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For Whom the Bell Tolls

I’ve never been particularly egoistic. I’ve always tried to see the bigger picture. In an ideal world if everyone gave then everyone would probably receive … but ideal worlds often only exist in TV commercials or IKEA catalogues.

27th of April. Start of our first ever Fenix training camp in Norrköping. 3 days of group-riding mixed with a bit of rain, a bit of sun, and  for one unfortunate sir, a lot of irritatingly persistant punctures!
For my part it was a day filled with sorrow. As 40 of the 50 cyclists signed up for the weekend had gathered on this Friday afternoon my mind was facing London.

Dad

Dad

The news I received that morning was that my biggest hero and influence in life had passed away. It was something I was expecting this year, but all the same, the news that Dad was gone was hard. From the title of this blogg you may wonder “Why is he putting up a picture of Hemingway?”
I’ll give you that. Only it’s not Hemingway; That’s dad.

In his prime a larger than life character with the presense of a Lion, the stature of a Gladiator and a heart of pure gold. He got me into cycling and thankfully I stayed.

The 150km bike ride of Halvvättern this year was great. Team Fenix looked at getting around in 5hrs30mins and did 5:25. Not a Sub-group, our aim was to maintain an average speed and hold it. If we had experienced a few punctures our time would have been a bit longer, but time is not key, the riding is key.
On the Monday after Halvvättern I cycled Göta Canal to Vadstena just spinning the legs.

Since Halfvättern I’ve totally taken sugar,  flour, milk and dairy products in general out of my diet. 
I have spent this last year at the gym building up my body for what may come, hoping I will never have to meet the fight, but ready for it if it came looking for me. And eventually … it came looking!

Tuesday June 12th, it’s morning  and I received the news that was as unexpected as it was raw:
Liver cancer!
After hanging up I fell into a lull. The cancer from 2002/3 was way in the past. Last years return of colon cancer was dealt with swiftly, but those little buggers seemed to have sent out a few cells and settled elsewhere. I looked at myself in the mirror and thought:
“You’ve prepared yourself well, now all we can do is go out and do battle!”

Colon cancer always felt manageable in my mind, Liver Cancer is a whole new ball game. After a few gutteral shouts and screams from my bike room that may have prompted neighbours to call the police, I decided a bike ride was needed to clear my head. Well, Smashing my face head-on into a moped at 30km/h is one way to clear your head. The front forks on my alumnium Cross were demolished and one broken nose later and an arm that felt like it was hanging off my shoulder, I was sent home from hospital wondering “WTF next?”.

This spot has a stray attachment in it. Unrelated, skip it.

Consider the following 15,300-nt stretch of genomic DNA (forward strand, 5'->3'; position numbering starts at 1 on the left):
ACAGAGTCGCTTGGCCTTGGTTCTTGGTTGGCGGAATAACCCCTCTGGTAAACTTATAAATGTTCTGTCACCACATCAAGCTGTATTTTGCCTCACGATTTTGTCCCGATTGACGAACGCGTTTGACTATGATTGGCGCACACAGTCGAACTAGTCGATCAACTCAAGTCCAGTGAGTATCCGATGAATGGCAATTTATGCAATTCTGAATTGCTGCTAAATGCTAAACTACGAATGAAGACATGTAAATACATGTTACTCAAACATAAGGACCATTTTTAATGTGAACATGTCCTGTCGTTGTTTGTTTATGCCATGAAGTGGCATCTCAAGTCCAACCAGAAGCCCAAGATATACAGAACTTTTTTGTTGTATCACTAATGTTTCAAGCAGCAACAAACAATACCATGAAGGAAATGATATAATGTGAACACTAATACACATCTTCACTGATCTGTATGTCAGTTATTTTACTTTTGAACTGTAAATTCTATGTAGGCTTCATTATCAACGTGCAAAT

Bike wreck

Bike wreck

Next was Vätternrundan. 300kms in one hit on the bike. Arriving in Motala and meeting the group, they were confronted with Gazzah and his broken nose. Words like “What a fighter”, “You’re mad!” and “WTF!” were flying around my ears in a constant barrage from heads shaking with smiling faces and laughs of disbelief.
My own thoughts were “A broken nose is the least of my problems.”

VR Fenix

VR Fenix

And as we headed out of Motala,  me on Painkillers and an uncertain future; for the next 11 hours I was gonna push cancer to one side and  focus on the job at hand. My shoulder did it’s best to keep my mind focused. No matter what position I held, the bloody thing just kept aching and throbbing. Painkillers did little or nothing to alleviate the pain … but all the time, in the back of my mind I knew; this is the least of my problems and quitting ain’t an option, cause it’s gonna feel the same no matter where I am. So feeling it on the bike was the best possible solution.

Kudos to the group. They kept it together so well, despite the odd irritated comment from me “I blame the pain”. A couple of these guys and girls would not be hard pushed to ride 2 hours quicker, and although a couple of them were chomping at the bit to do so they put their ego to one side and rode for the group. In my mind – Brilliant. A happy 10:45 ride.
2 weeks later, the shoulder is still bugging me. I guess that’s gonna take a while.

I’m booked into Sahlgrenska for an operation in the first half of July.
This years cycling stopped at about 5000kms. A year that has seen me saddle up with some great friends & fellow riders and ride Box hill, Leith Hill, Italy with Glenn Magnusson, Italy with Cykeltours, London with my sister and brother-in-law, the plains of Östergötland … and everyone of my rides with dad. That legend. That focal-point whose eyes would always measure me and tell me to do what ever I put my mind to.

Dad!  We’re going to war! My sisters are  with me, as are my 5 girls.
They’ve all got your genes so I couldn’t ask for a better army to support me.
Let’s go to war, wish us well!

I came, I saw, I biked

Gary Fleming: Currently a 54year old father of five girls living in Sweden who loves nothing more than to get out on the road and pedal.

You are cordially invited to join me at this blogg where I will re-tell the stories, experiences and history of my own battles with my trusty carbon steed plus reporting on current topics, training rides and camps, cycling in other parts of the world and finally what you may or may not have thought about; what you may need to make your Vätternrundan an event to remember.

Now a Veteran with 26 completed Vätternrundans in my water bottles I will be in Motala on June 9th for Halvvättern and again on June 15th. I have only one motto when it comes to cycling. ”My destination is not my goal, the road is my goal” Hopefully we will meet on the road